This shows incredible insensitivity to the American public.
(See http://www.msnbc.msn.com/id/40318901/ns/travel-news )
- Roll back security measures to non-invasive means.
The prior measures were bad enough, with the ridiculous removal
of shoes and convoluted rules on liquids — all of which already
began removing our freedoms. The Israeli system works and is
described as being much less intrusive. But groping innocent people,
especially children, is reprehensible.
Just as bad, this is the path to a police state.
- Write the President and your congressmen
Also file a report of an inappropriate incident with the TSA, ACLU and EPIC if you've experienced something that disturbs you:
- Tell others
Make this a topic of conversation. Urge others to act. Keep this
topic in the public eye until it's dealt with. Yes, it's that important.
- Like this on facebook:
- Until this policy is revoked, Obama, his wife and kids, all Congressmen, all TSA, and all Homeland Security employees, and their families, should have to have both a full pat-down and X-ray every time they travel to show their support
If they support it, they should not only have to suffer it, they should demonstrate it, publicly, as well as their families and children.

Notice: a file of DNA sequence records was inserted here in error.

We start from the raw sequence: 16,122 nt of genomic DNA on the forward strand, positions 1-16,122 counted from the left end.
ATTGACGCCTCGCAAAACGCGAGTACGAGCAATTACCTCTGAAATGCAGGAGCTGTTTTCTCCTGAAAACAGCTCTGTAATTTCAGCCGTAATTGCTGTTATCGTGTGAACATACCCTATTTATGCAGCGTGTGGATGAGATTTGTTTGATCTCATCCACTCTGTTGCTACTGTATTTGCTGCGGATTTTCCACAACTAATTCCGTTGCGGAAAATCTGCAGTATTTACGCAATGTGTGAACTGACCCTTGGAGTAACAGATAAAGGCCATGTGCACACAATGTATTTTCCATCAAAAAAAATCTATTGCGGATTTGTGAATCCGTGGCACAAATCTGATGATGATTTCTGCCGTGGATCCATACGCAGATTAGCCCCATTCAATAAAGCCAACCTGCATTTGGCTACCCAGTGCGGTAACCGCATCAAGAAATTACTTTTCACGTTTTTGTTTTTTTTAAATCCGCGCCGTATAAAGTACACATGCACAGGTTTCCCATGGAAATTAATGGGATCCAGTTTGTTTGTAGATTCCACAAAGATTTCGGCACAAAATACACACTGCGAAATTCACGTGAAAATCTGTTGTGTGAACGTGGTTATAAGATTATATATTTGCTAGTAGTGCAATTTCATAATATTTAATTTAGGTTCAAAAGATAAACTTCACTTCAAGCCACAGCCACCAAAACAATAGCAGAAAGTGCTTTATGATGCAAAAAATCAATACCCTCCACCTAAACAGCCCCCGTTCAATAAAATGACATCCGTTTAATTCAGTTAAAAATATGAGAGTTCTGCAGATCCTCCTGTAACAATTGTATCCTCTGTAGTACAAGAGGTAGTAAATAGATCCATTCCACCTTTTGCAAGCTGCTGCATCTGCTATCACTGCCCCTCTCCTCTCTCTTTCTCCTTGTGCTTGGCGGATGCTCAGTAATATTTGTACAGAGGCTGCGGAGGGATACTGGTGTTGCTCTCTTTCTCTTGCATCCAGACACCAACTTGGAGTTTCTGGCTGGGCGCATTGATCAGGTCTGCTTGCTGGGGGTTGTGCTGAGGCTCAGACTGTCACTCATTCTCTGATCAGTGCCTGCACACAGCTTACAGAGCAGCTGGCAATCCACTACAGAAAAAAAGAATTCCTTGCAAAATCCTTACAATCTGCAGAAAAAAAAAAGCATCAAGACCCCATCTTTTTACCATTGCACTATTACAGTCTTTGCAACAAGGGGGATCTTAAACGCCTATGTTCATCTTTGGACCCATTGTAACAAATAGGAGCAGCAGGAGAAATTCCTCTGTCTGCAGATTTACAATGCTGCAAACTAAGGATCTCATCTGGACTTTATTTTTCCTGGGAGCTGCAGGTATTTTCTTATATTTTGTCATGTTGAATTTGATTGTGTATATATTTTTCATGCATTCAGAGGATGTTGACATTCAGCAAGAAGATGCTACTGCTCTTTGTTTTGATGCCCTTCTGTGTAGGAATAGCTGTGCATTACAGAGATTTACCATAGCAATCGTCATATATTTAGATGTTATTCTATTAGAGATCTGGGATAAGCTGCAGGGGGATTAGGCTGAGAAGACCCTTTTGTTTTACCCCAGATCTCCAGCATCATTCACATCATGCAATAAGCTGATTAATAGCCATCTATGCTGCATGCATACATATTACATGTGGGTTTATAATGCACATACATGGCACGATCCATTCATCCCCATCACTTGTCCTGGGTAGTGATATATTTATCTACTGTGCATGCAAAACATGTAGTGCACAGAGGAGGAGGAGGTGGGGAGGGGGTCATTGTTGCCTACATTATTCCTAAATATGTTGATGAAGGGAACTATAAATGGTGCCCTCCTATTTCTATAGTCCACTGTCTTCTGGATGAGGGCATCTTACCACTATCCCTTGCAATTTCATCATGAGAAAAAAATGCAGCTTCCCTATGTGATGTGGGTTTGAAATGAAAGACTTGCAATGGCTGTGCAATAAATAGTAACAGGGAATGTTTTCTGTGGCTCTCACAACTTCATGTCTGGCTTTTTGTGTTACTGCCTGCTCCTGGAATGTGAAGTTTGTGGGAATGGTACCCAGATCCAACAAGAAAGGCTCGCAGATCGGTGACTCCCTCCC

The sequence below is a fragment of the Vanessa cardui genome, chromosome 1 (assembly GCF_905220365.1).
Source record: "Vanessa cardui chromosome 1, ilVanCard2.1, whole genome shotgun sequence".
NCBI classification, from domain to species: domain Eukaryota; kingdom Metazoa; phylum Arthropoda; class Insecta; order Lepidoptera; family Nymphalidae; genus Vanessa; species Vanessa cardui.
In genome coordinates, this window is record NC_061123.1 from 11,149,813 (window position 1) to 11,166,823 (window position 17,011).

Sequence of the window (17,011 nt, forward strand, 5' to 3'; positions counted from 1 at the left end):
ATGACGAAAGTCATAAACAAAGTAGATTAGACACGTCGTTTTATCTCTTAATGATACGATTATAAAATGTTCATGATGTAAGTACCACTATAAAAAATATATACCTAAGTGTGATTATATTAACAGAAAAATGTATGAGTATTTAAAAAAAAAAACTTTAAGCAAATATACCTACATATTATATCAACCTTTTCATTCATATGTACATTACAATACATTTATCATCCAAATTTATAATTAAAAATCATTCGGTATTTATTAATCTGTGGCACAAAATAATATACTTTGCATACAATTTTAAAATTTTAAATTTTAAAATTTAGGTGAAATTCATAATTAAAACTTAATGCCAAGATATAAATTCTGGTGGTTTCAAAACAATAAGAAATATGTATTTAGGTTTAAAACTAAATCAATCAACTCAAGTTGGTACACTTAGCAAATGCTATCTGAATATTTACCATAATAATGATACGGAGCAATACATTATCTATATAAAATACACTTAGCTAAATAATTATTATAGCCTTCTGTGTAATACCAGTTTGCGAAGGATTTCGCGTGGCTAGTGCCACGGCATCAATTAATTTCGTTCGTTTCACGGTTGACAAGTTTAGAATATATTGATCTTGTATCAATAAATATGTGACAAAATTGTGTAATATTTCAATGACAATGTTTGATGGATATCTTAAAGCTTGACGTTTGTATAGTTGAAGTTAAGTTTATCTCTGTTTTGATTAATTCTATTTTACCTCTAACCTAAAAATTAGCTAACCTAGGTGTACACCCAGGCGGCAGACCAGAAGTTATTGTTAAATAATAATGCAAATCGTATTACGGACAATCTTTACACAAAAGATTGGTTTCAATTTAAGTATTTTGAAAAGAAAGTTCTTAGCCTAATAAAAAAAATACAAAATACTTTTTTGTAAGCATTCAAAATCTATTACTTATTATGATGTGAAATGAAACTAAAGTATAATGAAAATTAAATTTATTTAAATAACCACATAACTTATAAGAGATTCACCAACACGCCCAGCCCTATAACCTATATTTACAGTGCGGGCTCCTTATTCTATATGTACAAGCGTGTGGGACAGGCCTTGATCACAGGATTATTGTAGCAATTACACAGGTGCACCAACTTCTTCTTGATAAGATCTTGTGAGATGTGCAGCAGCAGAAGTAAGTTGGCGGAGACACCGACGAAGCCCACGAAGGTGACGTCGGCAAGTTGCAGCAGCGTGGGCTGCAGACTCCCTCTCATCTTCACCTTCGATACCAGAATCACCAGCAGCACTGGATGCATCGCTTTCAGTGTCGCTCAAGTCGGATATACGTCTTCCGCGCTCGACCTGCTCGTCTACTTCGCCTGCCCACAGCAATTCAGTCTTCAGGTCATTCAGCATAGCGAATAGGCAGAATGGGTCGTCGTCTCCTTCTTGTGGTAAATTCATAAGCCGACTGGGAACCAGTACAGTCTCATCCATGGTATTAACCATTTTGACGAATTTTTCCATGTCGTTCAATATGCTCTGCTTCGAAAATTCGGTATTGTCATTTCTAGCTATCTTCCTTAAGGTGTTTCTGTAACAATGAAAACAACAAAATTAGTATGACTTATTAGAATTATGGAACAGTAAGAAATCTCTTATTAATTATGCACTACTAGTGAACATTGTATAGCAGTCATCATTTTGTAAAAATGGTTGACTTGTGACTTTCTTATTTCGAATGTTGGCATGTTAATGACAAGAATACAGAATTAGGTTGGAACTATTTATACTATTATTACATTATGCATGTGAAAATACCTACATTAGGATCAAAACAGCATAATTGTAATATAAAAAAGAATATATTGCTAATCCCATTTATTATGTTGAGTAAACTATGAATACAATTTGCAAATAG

Every time they travel, to remind them of the abhorrence of these policies. If they think the policies are so wonderful, they shouldn't mind.
If they do object, then it's critical they be required to do so, as that serves the more important purpose of reminding them how repugnant it is.
Further, if they feel groping patdowns are acceptable to happen in public at the airport, they shouldn't mind theirs being shown on Youtube videos for everyone to see.
But undoubtedly Obama and they know this is inappropriate conduct and shouldn't happen, let alone publicly, so it seems certain they wouldn't offer up that video. Which only proves it is unacceptable.
- Find security measures that are not only less invasive, but are
less intrusive and faster
The terrorists will keep winning until we do.
- TSA employees should refuse/strike/quit
As noted above, TSA employees who carry out such evil policies
are complicit. To avoid their complicity, they should refuse to
perform the pat downs and X-ray scans, go on strike, or quit their
jobs. (And any who go along with it, they certainly shouldn't whine
about people being belligerent about it.)
- TSA & Homeland Security heads should resign
This policy is so egregious and was so ill-conceived, a moment's thought should have scuttled these ideas.
That they didn't throw this idea out immediately means they are unfit for the job and should resign.
This is way over the line. It must stop immediately.
Let's all return to living in the land of the free, and the home of the brave.
Thanks for reading. Thanks for acting.
I welcome your comments below.
— Dr. Andrew Burt